This may not sound important, but kitty litter can have a pretty hefty impact on the environment.
Clay-based litter is made from sodium bentonite, which is strip-mined from the ground, taken to a factory, dried (a process that requires heat, frequently generated by burning fossil fuels) and processed into granules. It doesn’t break down, so it basically just sits around the landfill forever, taking up space.
It’s not particularly great for your cat’s paws, either, as it can get stuck between toes and harden, and I can’t imagine it’s good for your dog’s digestive system if he happens to ingest some. Not that I know any dogs who sneak into the bathroom and raid the litterbox every chance they get, of course.
In my experience, clay-based litter isn’t really great for my interior air quality, either; of all the types we’ve tried over the years, it was the worst at absorbing smells.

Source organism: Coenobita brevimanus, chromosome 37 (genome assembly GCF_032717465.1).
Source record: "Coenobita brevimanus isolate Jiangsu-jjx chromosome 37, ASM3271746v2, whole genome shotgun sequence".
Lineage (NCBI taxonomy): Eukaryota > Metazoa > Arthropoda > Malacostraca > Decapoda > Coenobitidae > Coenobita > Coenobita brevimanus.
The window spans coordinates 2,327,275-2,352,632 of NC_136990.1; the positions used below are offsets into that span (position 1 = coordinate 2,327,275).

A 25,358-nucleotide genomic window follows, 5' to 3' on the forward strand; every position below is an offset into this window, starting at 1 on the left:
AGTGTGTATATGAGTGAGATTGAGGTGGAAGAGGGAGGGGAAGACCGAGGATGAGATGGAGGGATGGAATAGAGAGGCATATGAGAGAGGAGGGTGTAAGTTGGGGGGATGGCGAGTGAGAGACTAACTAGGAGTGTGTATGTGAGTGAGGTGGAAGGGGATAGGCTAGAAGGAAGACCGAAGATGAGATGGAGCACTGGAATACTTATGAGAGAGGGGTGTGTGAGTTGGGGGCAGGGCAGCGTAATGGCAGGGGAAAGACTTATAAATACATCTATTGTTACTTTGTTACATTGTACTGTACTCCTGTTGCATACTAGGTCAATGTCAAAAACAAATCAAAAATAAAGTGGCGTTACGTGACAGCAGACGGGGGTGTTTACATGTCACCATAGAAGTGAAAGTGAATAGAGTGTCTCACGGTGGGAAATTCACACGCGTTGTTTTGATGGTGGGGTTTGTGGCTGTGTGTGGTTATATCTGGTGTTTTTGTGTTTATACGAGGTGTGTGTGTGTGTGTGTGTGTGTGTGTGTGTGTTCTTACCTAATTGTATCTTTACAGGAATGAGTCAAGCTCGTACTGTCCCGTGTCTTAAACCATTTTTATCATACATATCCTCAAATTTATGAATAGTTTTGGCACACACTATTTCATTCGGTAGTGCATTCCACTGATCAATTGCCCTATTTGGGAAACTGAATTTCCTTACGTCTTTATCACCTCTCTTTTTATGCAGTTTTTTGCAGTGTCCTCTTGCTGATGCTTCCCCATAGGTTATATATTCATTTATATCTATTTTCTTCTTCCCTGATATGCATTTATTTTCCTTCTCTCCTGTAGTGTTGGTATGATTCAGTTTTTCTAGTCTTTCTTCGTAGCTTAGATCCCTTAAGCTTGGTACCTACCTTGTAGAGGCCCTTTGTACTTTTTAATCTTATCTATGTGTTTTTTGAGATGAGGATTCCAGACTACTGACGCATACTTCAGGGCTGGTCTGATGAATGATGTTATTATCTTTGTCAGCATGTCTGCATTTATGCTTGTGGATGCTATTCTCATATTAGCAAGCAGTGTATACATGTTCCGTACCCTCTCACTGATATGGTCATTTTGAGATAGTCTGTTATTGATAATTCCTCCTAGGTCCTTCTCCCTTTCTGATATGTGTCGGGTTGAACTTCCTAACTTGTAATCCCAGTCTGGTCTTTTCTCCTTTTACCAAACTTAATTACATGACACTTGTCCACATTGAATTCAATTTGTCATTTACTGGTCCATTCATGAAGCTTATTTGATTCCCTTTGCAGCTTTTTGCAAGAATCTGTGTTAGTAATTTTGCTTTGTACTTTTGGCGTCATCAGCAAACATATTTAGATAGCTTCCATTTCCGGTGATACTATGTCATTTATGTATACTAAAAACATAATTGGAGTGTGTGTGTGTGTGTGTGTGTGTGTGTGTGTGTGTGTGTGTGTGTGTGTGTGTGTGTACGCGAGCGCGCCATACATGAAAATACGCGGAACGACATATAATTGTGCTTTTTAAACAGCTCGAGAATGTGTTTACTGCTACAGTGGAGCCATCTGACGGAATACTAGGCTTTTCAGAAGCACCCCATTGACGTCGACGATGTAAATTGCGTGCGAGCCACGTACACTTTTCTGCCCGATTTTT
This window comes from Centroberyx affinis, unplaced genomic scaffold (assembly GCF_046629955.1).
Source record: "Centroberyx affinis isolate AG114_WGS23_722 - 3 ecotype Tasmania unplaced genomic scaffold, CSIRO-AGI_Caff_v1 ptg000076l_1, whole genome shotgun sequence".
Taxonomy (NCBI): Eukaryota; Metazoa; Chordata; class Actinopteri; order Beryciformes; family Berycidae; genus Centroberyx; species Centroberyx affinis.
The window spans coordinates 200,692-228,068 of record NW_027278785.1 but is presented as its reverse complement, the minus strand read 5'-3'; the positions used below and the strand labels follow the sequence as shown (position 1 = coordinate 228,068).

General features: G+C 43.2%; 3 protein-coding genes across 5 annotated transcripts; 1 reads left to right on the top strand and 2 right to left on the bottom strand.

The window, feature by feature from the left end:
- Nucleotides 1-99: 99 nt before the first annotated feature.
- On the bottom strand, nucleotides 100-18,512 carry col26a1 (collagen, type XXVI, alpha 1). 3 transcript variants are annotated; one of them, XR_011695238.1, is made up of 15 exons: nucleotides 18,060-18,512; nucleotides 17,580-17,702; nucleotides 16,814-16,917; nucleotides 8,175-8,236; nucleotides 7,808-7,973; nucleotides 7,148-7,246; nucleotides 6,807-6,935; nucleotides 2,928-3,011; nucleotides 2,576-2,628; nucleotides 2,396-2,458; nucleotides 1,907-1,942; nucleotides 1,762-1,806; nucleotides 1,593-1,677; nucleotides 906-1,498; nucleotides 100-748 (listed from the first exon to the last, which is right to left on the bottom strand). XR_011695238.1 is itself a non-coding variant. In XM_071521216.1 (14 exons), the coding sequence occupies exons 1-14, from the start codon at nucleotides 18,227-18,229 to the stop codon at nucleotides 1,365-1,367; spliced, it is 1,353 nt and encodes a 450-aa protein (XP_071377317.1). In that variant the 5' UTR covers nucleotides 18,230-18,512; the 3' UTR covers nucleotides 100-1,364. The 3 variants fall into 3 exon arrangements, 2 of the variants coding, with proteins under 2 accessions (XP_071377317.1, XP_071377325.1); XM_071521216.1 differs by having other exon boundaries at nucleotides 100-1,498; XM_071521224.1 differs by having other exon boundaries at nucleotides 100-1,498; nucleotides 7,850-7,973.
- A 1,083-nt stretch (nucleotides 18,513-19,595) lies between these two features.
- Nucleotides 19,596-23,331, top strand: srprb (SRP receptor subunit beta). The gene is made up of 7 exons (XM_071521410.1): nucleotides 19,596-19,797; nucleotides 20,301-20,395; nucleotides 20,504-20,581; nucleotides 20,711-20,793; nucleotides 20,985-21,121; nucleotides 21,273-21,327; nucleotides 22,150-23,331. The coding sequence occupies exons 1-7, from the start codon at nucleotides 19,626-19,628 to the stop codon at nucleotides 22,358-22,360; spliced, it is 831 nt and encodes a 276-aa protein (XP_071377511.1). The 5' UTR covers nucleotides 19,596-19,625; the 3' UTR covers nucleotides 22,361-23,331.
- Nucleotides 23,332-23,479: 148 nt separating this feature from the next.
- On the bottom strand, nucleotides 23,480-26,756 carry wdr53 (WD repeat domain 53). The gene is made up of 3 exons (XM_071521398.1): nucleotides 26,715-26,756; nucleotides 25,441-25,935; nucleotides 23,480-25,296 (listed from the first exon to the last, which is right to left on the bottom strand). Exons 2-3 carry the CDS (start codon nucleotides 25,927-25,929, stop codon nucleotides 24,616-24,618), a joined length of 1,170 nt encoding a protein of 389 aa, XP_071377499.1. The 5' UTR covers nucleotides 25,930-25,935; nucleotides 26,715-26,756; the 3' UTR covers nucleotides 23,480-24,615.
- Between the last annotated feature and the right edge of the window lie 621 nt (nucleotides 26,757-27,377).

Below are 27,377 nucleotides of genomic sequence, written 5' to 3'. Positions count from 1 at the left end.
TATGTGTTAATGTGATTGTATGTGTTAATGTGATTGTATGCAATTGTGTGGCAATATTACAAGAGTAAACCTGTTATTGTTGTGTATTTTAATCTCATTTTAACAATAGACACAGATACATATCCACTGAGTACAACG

Silica gel-based litter is lightweight, works fairly well and doesn’t need to be changed as often as other litter, but because it doesn’t weigh much, it’s often imported, meaning more energy is expended on transportation. It’s a better choice than clay-based litter, but it’s far from perfect, and I’m not convinced it’s great for cat feet or dog bellies, either.
Several environmentally friendly litters exist, including varieties made from corncobs, recycled paper and other materials, but the best we’ve tried thus far is an all-natural variety made by Tidy Cats. I’m not crazy about the fragrance they add to it, but it works very well, clumps nicely and is made from sawdust and corncobs (both byproducts that likely would be thrown out otherwise), so it’s basically recycled and theoretically biodegradable.
Speaking of recycling, our cat, Walter, is of the opinion that every object on the planet should be recycled into a cat toy:
One more important point about kitty litter: Never flush it, even if the package says you can. Most cities don’t treat their sewage for Toxoplasma gondii, a protozoan commonly found in cat feces, so the parasite travels through waterways and ends up in marine ecosystems, where it kills sea otters.